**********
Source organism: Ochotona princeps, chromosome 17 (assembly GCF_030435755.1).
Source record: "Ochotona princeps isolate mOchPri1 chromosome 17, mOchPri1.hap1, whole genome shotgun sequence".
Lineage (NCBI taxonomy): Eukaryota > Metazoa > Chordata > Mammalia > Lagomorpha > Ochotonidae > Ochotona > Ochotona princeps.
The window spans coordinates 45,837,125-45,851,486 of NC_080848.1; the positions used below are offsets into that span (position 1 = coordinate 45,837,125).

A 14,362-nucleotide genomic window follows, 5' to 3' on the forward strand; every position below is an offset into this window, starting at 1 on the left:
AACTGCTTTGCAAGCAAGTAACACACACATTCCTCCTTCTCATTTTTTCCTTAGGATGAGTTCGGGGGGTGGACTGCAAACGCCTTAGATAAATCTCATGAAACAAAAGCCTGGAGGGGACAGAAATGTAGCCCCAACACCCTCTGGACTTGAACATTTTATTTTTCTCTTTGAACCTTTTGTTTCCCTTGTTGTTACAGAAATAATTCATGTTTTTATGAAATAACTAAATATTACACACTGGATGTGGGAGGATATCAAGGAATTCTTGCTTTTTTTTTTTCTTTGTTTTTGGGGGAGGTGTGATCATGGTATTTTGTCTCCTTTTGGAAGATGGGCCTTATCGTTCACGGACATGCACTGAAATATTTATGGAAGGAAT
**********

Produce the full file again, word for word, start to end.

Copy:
Source organism: Ochotona princeps, chromosome 17 (assembly GCF_030435755.1).
Source record: "Ochotona princeps isolate mOchPri1 chromosome 17, mOchPri1.hap1, whole genome shotgun sequence".
Lineage (NCBI taxonomy): Eukaryota > Metazoa > Chordata > Mammalia > Lagomorpha > Ochotonidae > Ochotona > Ochotona princeps.
The window spans coordinates 45,837,125-45,851,486 of NC_080848.1; the positions used below are offsets into that span (position 1 = coordinate 45,837,125).

A 14,362-nucleotide genomic window follows, 5' to 3' on the forward strand; every position below is an offset into this window, starting at 1 on the left:
AACTGCTTTGCAAGCAAGTAACACACACATTCCTCCTTCTCATTTTTTCCTTAGGATGAGTTCGGGGGGTGGACTGCAAACGCCTTAGATAAATCTCATGAAACAAAAGCCTGGAGGGGACAGAAATGTAGCCCCAACACCCTCTGGACTTGAACATTTTATTTTTCTCTTTGAACCTTTTGTTTCCCTTGTTGTTACAGAAATAATTCATGTTTTTATGAAATAACTAAATATTACACACTGGATGTGGGAGGATATCAAGGAATTCTTGCTTTTTTTTTTTCTTTGTTTTTGGGGGAGGTGTGATCATGGTATTTTGTCTCCTTTTGGAAGATGGGCCTTATCGTTCACGGACATGCACTGAAATATTTATGGAAGGAAT